Employers’ representative: EU needs competitiveness check, not minimum wage directive

"Let me be clear here: According to the European Commission’s trade review, already in 2024, 85% of the world’s GDP growth is expected to come from outside the EU. So, Europe’s continued socio-economic prosperity depends on its ability to tap into this global growth" said Mallia. [European Economic and Social Committee]

An EU directive on minimum wages “risks undermining collective bargaining and adding up complexities to the recovery and the resilience of the EU economy”, Stefano Mallia, who represents employers in the European Economic and Social Committee (EESC), told EURACTIV.

Instead, he proposed a “competitiveness check to assess the impact of [EU initiatives] on companies, specifying that this check will not “undermine the protection of human, social and workers’ rights nor environmental and consumer protection standards”.

“Let me be clear here: According to the European Commission’s trade review, already in 2024, 85% of the world’s GDP growth is expected to come from outside the EU. So, Europe’s continued socio-economic prosperity depends on its ability to tap into this global growth” said Mallia, who is the president of the Employers’ Group at the EESC.

The EESC has 18 members in the Conference on the Future of Europe’s plenary and Mallia represents the EESC in the working group on the economy.

Regulating smart working

On smart working, Mallia said the pandemic has brought employers to a new normality, as before the health crisis “leas than 5% of employees were working from home regularly, and less than 10 % occasionally”.

Nowadays, “more than one-third of employees have been working solely from home”, he said, adding that teleworking “has to be tailored to the needs of each specific business”

At the moment, Mallia explained, smart working is “covered by existing legislation regarding working times, health and safety, anti-discrimination and work-life balance”. There is also an “EU-level framework agreement by the social partners that specifically deal with teleworking. Agreements are being implemented at national, sectoral and company level in various ways”.

His proposal is to “encourage businesses to invest in new working methods”.

“The EU and its member states must ensure a favourable business environment and help to establish good teleworking conditions through investment in digital infrastructure, education and training, and research and innovation, but we need to avoid introducing restrictive and rigid regulation, which discourages innovation and hampers workplace and sector-specific solution”.

Digitalisation and work

“National education and training systems should be rapidly modernised to anticipate and deliver skills and competences relevant for the needs of the current and future labour markets,” said Mallia, referring to the need to properly face the challenge of digital transition.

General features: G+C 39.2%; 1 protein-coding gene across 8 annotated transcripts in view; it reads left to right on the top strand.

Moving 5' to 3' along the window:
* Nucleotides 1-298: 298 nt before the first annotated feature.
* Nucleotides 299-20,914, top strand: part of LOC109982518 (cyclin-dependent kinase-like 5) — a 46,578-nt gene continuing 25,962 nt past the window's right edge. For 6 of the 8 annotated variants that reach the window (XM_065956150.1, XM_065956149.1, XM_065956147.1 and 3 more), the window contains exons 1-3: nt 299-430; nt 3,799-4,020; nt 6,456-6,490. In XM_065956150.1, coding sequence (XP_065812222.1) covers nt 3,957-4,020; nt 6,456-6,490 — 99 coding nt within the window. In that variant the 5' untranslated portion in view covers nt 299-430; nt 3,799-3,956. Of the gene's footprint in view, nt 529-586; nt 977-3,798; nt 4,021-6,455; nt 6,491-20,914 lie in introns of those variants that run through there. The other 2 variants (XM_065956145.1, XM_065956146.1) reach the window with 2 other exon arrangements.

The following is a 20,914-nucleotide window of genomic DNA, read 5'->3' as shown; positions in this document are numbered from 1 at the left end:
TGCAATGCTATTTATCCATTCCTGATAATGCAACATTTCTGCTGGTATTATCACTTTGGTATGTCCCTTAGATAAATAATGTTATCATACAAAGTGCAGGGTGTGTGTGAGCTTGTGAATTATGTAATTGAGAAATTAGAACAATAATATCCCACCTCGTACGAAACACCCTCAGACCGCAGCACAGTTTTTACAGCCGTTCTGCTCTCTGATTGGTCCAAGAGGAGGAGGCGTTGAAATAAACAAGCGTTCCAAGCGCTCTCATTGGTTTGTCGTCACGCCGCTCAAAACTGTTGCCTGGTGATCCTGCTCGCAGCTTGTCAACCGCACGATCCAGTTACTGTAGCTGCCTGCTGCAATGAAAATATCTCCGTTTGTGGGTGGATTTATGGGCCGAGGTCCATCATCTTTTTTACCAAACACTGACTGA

“For example, new needs in terms of jobs and skills are already emerging in the health sector. As new industries emerge or current ones evolve, there will be more and more demand for the skills that come with these industries.”

According to Mallia, “dual vocational training or apprenticeships should be better promoted and developed at the member state level”, giving particular attention “to STEM (science, technology, engineering, maths) and digital skills”.

However, from Mallia’s point of view, there are several initiatives that can be promoted at the EU level, like “promoting the digitalisation of European businesses, through a specific scoreboard allowing businesses to compare their degree of digitalisation, with the overall aim of increasing competitiveness”.

Another challenge would be to promote possibilities for cross-border training and intra-European mobility, he said.

CoFoE’ proposals follow-up

Mallia said citizens had clearly urged the EU to improve the environment, working, and education conditions, increase income, as well as improve “family rights, gender equality and very importantly, housing”.

Commenting on recommendations made by citizens during the Conference on the Future of Europe (CoFoE), Mallia said “we must take these proposals on board, but also underscore that economic prosperity and care for people’s well-being should go hand in hand”.

“I strongly believe that to be able to deliver on the requests of citizens, we must also have proposals that allow us to build a more robust economic base that will generate enough economic well-being to indeed afford the social measures that citizens so desire”.

Mallia also called for a “full transparency of the drafting process”, explaining to citizens “which of their proposals are already being implemented, which can be taken on board within the framework of the current Treaties and which will require treaty change and when it is foreseen that such change can be contemplated”.

Mallia positively assessed the citizens’ work at the CoFoE, saying they had shown commitment that deserves “full respect”.

“What is clear to me is that the results of the Conference have to be realistic and manageable and avoid putting unnecessary burdens on companies. The pandemic and the war in Ukraine have left huge scars on the economic landscape, and it will take a long time for many companies to recover” believes Mallia.

[Edited by Zoran Radosavljevic/Alice Taylor]


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